Lawyers for Facebook said the company was extremely respectful of the court and the law and was particularly aware of the exceptional sensitivity of this trial.
In a sworn document, the company said it had met the head of media relations with the Courts' Service, two months ago to discuss the challenges the trial would present and set up a dedicated email channel through which the Courts' Service could raise any specific issues.
It said it had also instructed its content review team to be ready to respond quickly to any user reports it might receive about the case.
Facebook's Community Operations Market Manager Eoin McDonald said the company began to see user reports coming in about content identifying the two boys yesterday morning after their conviction on Tuesday.
The company said they removed the posts quickly and used "image matching technology" to prevent the images being uploaded again.
Mr McDonald said they then contacted the Courts' Service again to confirm that the orders preventing the boys from being identified remained in place.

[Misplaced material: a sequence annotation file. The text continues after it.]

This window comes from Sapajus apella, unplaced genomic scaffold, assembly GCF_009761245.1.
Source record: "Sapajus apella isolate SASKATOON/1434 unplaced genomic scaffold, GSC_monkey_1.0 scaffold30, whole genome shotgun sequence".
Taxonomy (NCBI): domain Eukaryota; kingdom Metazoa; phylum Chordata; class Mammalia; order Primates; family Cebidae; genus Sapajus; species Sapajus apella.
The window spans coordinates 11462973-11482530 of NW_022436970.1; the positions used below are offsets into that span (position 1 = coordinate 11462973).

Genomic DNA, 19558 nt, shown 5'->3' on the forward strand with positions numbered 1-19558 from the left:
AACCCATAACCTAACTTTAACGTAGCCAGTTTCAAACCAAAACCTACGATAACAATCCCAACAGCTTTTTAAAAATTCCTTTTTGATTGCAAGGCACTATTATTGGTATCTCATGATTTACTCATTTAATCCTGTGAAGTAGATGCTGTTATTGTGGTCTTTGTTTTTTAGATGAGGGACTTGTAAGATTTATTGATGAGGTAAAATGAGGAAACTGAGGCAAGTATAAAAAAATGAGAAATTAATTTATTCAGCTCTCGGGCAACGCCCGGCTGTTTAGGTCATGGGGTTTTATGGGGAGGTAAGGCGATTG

The application by the DPP was made yesterday afternoon.
Senior Counsel Rossa Fanning said there was no legal basis for suggesting Facebook was in contempt of court. And he said Facebook was removing content which had been brought to its attention before the matter ever came to court.
He said it was also Facebook's position that it was not the publisher of the material posted by individual users.
Mr Fanning said Facebook was not aware of the names of the boys and would not be able to remove a post naming them and he said, its software would not necessarily be able to identify different pictures of the boys taken at a different time.